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The IMF, its First Female Chief Economist and Covid-19

Written by Shreya Panda, a grade 11 student.

The decisions made by the International Monetary Fund (IMF) affect people around the globe. So what is the IMF and why is it so important?

By I Kid You Not , in Ages 12 - 18 News People , at June 28, 2020 Tags: , , , , , , ,

Written by Shreya Panda, a grade 11 student.

The decisions made by the International Monetary Fund (IMF) affect people around the globe. So what is the IMF and why is it so important?

What is the IMF?

The IMF, a UN specialized branch, is an international organization that includes 189 countries that work together to try and stabilize the global economy.

Why was it created?

The organization was formed at the Bretton Woods Conference in 1944 in the United States. The conference was attended by delegates from 44 countries during  World War II, including the Soviet Union, the United Kingdom,and the United States.

The objective of the meeting was to discuss financial arrangements for the end of the war ( including the setting up of a stable system of exchange rates and how to pay for rebuilding the damaged economies of Europe).

The World Bank and the IMF were later set up to fulfill these aims.

Aims and Objectives

Like all prestigious organizations, the IMF too has a few key objectives:

  • It monitors global conditions while identifying risks among its member countries.
  • It advises its member nations on how to improve their economies and helps them out in case of financial crises.
  • It provides short-term loans and other technical assistance in case of such financial crises. IMF’s main goal is to prevent such mishaps from occurring by guiding its members in the right direction.  

Each member contributes a sum of money called a quota subscription– the richer the country, the higher its quota. These quota subscriptions help in funding loans. The largest loan received yet in IMF’s history was by Argentina in 2018- a sum of fifty-seven billion dollars.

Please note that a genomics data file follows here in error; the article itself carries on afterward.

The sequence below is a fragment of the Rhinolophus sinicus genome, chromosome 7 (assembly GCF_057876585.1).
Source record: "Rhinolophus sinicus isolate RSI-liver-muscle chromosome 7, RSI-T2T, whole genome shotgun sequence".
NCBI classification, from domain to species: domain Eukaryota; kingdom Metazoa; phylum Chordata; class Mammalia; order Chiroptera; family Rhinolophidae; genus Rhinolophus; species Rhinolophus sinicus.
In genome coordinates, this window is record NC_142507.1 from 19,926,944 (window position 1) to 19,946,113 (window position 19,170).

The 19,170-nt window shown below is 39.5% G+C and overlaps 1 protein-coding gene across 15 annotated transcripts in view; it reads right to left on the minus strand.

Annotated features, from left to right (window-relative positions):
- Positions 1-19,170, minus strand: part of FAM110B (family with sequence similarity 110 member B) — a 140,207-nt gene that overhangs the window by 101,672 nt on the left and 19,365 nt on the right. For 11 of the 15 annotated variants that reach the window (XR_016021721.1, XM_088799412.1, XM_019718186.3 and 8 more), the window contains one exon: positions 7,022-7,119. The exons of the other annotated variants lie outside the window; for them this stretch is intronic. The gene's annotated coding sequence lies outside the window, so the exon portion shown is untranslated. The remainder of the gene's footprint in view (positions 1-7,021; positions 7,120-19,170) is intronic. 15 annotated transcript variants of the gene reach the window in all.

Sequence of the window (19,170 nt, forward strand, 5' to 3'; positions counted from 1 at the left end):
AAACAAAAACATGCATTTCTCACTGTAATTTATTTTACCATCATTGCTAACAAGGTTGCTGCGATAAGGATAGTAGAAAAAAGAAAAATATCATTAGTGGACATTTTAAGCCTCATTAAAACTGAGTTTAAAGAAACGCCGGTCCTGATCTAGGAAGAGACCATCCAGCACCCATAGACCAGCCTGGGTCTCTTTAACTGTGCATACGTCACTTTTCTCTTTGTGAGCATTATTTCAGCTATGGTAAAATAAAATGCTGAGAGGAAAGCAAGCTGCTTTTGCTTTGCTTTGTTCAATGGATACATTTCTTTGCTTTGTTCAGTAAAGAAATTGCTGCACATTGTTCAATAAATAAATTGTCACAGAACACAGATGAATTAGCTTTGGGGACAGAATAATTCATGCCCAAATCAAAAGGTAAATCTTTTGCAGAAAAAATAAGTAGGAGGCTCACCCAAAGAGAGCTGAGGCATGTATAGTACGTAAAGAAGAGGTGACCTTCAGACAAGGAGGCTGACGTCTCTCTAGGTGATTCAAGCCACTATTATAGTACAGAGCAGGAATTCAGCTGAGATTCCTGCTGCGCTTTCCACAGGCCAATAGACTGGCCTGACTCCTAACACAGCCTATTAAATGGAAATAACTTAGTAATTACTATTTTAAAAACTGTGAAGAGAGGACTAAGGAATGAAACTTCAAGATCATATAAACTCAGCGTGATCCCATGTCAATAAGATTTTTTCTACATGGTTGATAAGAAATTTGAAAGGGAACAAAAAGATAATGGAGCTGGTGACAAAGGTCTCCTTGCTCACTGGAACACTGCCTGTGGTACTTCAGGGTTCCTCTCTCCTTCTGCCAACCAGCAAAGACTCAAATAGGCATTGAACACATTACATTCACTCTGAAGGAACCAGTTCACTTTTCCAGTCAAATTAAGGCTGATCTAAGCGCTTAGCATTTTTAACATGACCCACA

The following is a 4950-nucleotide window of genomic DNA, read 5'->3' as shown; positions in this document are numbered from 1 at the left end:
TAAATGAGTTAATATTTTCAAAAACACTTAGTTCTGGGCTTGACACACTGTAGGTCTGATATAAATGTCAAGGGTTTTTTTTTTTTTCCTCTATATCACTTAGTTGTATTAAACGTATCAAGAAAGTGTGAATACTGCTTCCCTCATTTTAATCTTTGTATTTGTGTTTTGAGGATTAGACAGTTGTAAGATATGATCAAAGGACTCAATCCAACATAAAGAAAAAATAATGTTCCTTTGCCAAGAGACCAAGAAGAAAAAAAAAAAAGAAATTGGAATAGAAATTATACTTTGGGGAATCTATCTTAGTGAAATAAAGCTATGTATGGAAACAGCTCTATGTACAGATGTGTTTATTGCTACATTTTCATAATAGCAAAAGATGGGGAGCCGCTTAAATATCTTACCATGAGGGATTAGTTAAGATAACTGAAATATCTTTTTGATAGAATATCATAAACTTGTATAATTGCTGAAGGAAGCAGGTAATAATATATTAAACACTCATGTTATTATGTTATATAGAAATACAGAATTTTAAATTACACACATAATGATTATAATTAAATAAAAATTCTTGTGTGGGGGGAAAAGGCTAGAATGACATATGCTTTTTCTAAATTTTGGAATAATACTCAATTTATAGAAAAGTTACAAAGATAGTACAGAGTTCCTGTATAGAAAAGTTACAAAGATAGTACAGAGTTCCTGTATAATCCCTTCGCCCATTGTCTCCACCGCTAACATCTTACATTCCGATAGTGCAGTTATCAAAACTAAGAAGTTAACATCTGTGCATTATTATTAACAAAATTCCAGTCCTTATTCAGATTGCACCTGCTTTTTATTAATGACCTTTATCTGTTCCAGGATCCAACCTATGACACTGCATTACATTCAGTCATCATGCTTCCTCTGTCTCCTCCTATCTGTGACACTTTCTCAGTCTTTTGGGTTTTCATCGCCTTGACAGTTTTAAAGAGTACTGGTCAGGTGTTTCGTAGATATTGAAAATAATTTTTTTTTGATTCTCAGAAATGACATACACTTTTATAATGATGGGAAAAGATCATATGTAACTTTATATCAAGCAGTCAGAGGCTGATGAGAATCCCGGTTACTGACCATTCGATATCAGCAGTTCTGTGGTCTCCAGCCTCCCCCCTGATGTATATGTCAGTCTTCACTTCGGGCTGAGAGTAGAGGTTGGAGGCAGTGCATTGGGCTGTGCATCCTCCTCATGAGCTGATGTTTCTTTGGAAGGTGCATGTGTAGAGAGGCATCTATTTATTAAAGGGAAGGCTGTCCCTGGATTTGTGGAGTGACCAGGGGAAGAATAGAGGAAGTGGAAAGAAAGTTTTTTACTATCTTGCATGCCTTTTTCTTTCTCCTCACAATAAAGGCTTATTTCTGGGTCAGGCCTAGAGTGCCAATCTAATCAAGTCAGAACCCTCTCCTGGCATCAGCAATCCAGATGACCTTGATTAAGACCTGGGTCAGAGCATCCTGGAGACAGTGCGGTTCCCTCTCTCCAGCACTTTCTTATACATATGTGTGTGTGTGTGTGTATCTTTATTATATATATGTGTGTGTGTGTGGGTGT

Any country can apply to join, as long as it meets the few basic requirements. These include disclosing information about the country’s economy and paying the quota subscription.

Who is Gita Gopinath?

The journey of Gita Gopinath from a middle-class Mysuru girl to a world-class economist is a saga of hard work, grit, and focus.

Indian-born Gita Gopinath is currently the Economic Counselor and Director of the Research Department at the International Monetary Fund.

She received her Ph.D. in economics from Princeton University in 2001 after her B.A. from Lady Shri Ram College and M.A. from Delhi School of Economics.

Her appointment as the first female Chief Economist at the IMF, since 2019, has made us Indians proud.

IMF’s Stance on the Global Economy

According to Gita Gopinath, the economic crisis triggered by the coronavirus pandemic is global and plays out differently than past crises. The services sector has been hit harder than manufacturing in, both, advanced and emerging market economies.

She also mentioned a striking divergence of financial markets from the real economy, which could herald greater volatility in financial markets and potentially sharp corrections.

The IMF also says that it sees a “profound uncertainty” about the path of recovery in light of the situation of the global pandemic.

Gopinath also says that even though there are signs of early recoveries in several countries and, hence, hopes of reopening their economies, new waves of infections and re-imposed lockdown measures still pose risks.

The IMF and the Indian Economy

In the ‘June 2020 World Economic Report’, the IMF has predicted that the Indian economy would contract by 4.5 percent in 2020.

In a recent interview with NDTV, Gita Gopinath mentioned that India will grow at slightly over 1% in the two years to 2021. Even as the government tries to lift the social and economic conditions of the country amid the pandemic, India may receive a very slow economic growth.

However, Gopinath also claims that the expected pessimistic growth of the nation isn’t unique just to India. Rather, this projection is similar to many other countries too but as the country reopens, the health crisis abates, and the global economy recovers, India will also recover.

Written by Shreya Panda, a grade 11 student.

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